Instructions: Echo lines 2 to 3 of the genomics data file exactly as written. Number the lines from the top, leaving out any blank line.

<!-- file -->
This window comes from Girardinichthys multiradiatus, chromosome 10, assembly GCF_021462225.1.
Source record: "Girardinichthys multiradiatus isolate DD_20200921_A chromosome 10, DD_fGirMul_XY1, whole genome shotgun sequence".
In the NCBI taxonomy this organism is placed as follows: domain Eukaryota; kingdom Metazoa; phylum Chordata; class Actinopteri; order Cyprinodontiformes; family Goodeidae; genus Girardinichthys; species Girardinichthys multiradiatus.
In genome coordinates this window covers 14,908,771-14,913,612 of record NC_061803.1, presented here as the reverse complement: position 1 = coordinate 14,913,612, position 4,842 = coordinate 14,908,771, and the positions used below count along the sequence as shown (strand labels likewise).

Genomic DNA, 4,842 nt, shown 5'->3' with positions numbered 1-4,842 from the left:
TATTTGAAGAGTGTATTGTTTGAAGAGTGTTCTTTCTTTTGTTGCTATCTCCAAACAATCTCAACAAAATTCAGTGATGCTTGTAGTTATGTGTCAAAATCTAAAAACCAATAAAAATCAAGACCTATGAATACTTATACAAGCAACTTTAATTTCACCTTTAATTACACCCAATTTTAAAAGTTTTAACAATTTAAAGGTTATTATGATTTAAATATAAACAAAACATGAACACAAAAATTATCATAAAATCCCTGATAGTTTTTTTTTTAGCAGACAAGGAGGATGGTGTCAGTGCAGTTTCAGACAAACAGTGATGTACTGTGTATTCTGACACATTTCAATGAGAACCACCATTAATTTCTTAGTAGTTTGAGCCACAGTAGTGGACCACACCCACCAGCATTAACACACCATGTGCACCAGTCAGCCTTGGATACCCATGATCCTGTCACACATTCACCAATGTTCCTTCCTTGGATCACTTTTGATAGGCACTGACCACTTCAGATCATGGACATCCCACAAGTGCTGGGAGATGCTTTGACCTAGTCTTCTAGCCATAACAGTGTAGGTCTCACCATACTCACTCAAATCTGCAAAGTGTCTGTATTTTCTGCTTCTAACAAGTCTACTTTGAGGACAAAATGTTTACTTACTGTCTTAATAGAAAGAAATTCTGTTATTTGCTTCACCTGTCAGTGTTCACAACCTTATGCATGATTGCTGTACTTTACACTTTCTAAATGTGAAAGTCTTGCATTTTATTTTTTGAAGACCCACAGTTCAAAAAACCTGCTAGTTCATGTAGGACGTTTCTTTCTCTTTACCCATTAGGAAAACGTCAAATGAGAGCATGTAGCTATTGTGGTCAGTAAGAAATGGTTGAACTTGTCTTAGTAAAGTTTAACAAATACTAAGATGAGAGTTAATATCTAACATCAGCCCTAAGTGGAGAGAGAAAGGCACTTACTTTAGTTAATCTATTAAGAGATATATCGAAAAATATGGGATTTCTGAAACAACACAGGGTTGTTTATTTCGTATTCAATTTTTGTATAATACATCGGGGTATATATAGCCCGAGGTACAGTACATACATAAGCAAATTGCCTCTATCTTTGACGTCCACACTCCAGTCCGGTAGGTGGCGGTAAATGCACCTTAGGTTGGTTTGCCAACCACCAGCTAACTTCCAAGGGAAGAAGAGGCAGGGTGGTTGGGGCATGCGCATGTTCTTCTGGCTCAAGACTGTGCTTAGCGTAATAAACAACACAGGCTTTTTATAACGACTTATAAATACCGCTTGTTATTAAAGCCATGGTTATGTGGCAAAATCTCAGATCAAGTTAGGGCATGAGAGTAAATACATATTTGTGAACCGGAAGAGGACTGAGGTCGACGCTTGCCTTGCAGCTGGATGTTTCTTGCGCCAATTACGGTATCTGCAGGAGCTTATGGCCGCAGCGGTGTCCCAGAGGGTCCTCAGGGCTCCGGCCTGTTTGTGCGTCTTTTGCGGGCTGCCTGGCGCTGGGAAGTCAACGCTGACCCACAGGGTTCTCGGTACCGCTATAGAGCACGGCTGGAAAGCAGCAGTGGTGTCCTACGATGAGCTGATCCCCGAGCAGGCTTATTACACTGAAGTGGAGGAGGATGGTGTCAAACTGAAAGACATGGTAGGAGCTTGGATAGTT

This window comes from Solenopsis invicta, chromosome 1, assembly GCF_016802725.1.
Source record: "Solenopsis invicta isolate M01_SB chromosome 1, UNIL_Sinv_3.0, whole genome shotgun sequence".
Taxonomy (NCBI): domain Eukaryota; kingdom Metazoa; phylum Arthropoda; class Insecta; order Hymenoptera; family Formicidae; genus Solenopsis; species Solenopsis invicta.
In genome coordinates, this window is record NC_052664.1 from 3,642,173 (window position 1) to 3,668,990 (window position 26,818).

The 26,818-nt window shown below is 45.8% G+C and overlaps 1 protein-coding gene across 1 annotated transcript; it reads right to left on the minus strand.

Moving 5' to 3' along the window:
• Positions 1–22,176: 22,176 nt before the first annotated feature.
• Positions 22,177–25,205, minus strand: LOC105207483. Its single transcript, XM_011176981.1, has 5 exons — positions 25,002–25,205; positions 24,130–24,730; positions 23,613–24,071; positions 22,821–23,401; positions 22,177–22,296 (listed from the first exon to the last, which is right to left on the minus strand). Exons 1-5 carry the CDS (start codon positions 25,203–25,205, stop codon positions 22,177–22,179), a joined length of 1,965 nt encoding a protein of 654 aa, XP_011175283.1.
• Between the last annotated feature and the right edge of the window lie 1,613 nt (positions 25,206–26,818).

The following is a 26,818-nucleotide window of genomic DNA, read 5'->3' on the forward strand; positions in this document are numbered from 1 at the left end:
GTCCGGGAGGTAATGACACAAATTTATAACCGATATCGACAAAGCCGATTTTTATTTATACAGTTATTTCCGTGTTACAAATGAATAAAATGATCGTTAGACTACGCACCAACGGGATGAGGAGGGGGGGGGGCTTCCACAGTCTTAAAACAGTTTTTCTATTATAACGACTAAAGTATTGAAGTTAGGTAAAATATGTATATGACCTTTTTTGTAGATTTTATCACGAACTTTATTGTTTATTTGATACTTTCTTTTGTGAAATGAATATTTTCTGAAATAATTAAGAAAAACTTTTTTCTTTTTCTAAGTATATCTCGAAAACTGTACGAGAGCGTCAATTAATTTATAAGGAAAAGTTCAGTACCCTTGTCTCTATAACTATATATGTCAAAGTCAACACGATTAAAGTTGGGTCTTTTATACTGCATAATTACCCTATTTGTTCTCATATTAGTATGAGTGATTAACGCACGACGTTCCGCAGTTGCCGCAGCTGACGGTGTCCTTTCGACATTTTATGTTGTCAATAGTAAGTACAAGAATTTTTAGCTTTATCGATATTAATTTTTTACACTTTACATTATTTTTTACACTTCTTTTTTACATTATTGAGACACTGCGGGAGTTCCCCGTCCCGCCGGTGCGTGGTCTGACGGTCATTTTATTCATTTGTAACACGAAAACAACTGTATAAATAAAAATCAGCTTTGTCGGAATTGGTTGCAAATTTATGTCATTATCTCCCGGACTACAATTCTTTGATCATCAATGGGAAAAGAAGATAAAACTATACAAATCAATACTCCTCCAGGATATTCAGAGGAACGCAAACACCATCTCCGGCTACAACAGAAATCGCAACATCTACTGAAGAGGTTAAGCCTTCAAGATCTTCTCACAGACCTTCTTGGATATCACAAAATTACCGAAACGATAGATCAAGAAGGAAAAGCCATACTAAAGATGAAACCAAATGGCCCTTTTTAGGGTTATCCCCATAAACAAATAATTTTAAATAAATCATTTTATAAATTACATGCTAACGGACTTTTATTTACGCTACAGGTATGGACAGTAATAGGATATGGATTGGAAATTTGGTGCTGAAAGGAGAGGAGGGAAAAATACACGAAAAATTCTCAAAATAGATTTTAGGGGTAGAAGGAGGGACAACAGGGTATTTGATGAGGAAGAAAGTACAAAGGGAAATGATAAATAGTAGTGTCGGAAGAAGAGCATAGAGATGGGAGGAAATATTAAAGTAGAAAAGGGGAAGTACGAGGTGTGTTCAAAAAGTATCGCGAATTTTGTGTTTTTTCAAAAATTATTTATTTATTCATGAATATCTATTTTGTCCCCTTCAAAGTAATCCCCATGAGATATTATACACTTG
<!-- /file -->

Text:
Source record: "Girardinichthys multiradiatus isolate DD_20200921_A chromosome 10, DD_fGirMul_XY1, whole genome shotgun sequence".
In the NCBI taxonomy this organism is placed as follows: domain Eukaryota; kingdom Metazoa; phylum Chordata; class Actinopteri; order Cyprinodontiformes; family Goodeidae; genus Girardinichthys; species Girardinichthys multiradiatus.